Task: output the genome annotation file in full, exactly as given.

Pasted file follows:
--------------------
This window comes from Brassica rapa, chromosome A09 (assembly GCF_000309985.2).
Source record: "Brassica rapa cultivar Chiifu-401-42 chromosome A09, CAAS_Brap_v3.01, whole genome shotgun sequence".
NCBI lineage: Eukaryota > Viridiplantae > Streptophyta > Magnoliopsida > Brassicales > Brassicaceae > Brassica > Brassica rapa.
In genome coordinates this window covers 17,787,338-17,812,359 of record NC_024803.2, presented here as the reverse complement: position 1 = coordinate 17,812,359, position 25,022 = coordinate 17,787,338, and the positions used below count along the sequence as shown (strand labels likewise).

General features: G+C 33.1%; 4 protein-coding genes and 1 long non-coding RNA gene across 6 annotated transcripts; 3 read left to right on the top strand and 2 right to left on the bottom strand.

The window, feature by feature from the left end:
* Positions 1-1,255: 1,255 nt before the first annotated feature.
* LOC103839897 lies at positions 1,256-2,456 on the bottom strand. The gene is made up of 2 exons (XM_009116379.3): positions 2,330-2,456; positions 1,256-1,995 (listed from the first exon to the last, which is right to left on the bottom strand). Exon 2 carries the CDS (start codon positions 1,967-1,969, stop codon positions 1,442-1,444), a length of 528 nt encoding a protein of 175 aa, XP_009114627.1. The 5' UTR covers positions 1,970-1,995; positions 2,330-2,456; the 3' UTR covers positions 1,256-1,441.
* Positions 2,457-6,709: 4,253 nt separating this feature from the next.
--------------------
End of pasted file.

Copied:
This window comes from Brassica rapa, chromosome A09 (assembly GCF_000309985.2).
Source record: "Brassica rapa cultivar Chiifu-401-42 chromosome A09, CAAS_Brap_v3.01, whole genome shotgun sequence".
NCBI lineage: Eukaryota > Viridiplantae > Streptophyta > Magnoliopsida > Brassicales > Brassicaceae > Brassica > Brassica rapa.
In genome coordinates this window covers 17,787,338-17,812,359 of record NC_024803.2, presented here as the reverse complement: position 1 = coordinate 17,812,359, position 25,022 = coordinate 17,787,338, and the positions used below count along the sequence as shown (strand labels likewise).

General features: G+C 33.1%; 4 protein-coding genes and 1 long non-coding RNA gene across 6 annotated transcripts; 3 read left to right on the top strand and 2 right to left on the bottom strand.

The window, feature by feature from the left end:
* Positions 1-1,255: 1,255 nt before the first annotated feature.
* LOC103839897 lies at positions 1,256-2,456 on the bottom strand. The gene is made up of 2 exons (XM_009116379.3): positions 2,330-2,456; positions 1,256-1,995 (listed from the first exon to the last, which is right to left on the bottom strand). Exon 2 carries the CDS (start codon positions 1,967-1,969, stop codon positions 1,442-1,444), a length of 528 nt encoding a protein of 175 aa, XP_009114627.1. The 5' UTR covers positions 1,970-1,995; positions 2,330-2,456; the 3' UTR covers positions 1,256-1,441.
* Positions 2,457-6,709: 4,253 nt separating this feature from the next.